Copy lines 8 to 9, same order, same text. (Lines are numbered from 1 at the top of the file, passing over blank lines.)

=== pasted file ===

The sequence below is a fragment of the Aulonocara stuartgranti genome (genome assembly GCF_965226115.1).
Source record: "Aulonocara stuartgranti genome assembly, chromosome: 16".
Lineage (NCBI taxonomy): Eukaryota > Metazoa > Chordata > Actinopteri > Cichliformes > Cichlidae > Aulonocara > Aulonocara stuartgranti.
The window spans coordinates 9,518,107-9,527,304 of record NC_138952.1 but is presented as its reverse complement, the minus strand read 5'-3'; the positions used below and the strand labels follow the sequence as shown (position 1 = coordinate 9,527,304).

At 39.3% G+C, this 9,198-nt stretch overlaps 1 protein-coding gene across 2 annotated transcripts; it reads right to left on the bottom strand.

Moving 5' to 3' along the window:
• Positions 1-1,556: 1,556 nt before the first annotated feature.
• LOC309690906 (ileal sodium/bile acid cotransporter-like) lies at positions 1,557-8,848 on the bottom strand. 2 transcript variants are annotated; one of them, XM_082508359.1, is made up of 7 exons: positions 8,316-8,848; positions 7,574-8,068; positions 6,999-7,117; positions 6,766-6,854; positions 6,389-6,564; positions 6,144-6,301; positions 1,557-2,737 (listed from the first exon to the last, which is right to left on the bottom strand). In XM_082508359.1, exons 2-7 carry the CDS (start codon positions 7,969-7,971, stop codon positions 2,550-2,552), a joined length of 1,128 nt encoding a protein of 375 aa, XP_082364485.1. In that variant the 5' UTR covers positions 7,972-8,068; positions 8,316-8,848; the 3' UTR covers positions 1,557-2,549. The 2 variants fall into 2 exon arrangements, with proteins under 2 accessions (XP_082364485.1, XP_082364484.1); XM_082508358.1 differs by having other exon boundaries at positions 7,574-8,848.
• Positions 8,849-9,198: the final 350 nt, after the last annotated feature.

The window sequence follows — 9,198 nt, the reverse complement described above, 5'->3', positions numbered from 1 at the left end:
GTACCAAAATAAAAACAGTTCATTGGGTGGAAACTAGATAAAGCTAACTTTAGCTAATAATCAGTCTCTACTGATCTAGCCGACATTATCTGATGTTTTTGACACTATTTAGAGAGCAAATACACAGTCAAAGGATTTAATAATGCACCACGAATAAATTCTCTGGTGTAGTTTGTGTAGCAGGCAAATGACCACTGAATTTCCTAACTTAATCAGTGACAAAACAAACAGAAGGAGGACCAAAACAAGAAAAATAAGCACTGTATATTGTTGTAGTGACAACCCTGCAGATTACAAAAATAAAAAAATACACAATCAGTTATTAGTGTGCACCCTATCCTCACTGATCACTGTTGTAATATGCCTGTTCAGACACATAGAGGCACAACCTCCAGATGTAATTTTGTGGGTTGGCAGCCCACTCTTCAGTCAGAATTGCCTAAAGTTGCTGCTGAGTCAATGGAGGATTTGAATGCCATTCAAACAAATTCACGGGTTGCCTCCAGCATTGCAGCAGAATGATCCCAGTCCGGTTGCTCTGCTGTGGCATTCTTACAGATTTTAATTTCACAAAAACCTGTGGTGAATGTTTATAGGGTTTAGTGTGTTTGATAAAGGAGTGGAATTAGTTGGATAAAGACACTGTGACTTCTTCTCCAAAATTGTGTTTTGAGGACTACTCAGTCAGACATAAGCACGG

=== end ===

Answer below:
• LOC309690906 (ileal sodium/bile acid cotransporter-like) lies at positions 1,557-8,848 on the bottom strand. 2 transcript variants are annotated; one of them, XM_082508359.1, is made up of 7 exons: positions 8,316-8,848; positions 7,574-8,068; positions 6,999-7,117; positions 6,766-6,854; positions 6,389-6,564; positions 6,144-6,301; positions 1,557-2,737 (listed from the first exon to the last, which is right to left on the bottom strand). In XM_082508359.1, exons 2-7 carry the CDS (start codon positions 7,969-7,971, stop codon positions 2,550-2,552), a joined length of 1,128 nt encoding a protein of 375 aa, XP_082364485.1. In that variant the 5' UTR covers positions 7,972-8,068; positions 8,316-8,848; the 3' UTR covers positions 1,557-2,549. The 2 variants fall into 2 exon arrangements, with proteins under 2 accessions (XP_082364485.1, XP_082364484.1); XM_082508358.1 differs by having other exon boundaries at positions 7,574-8,848.
• Positions 8,849-9,198: the final 350 nt, after the last annotated feature.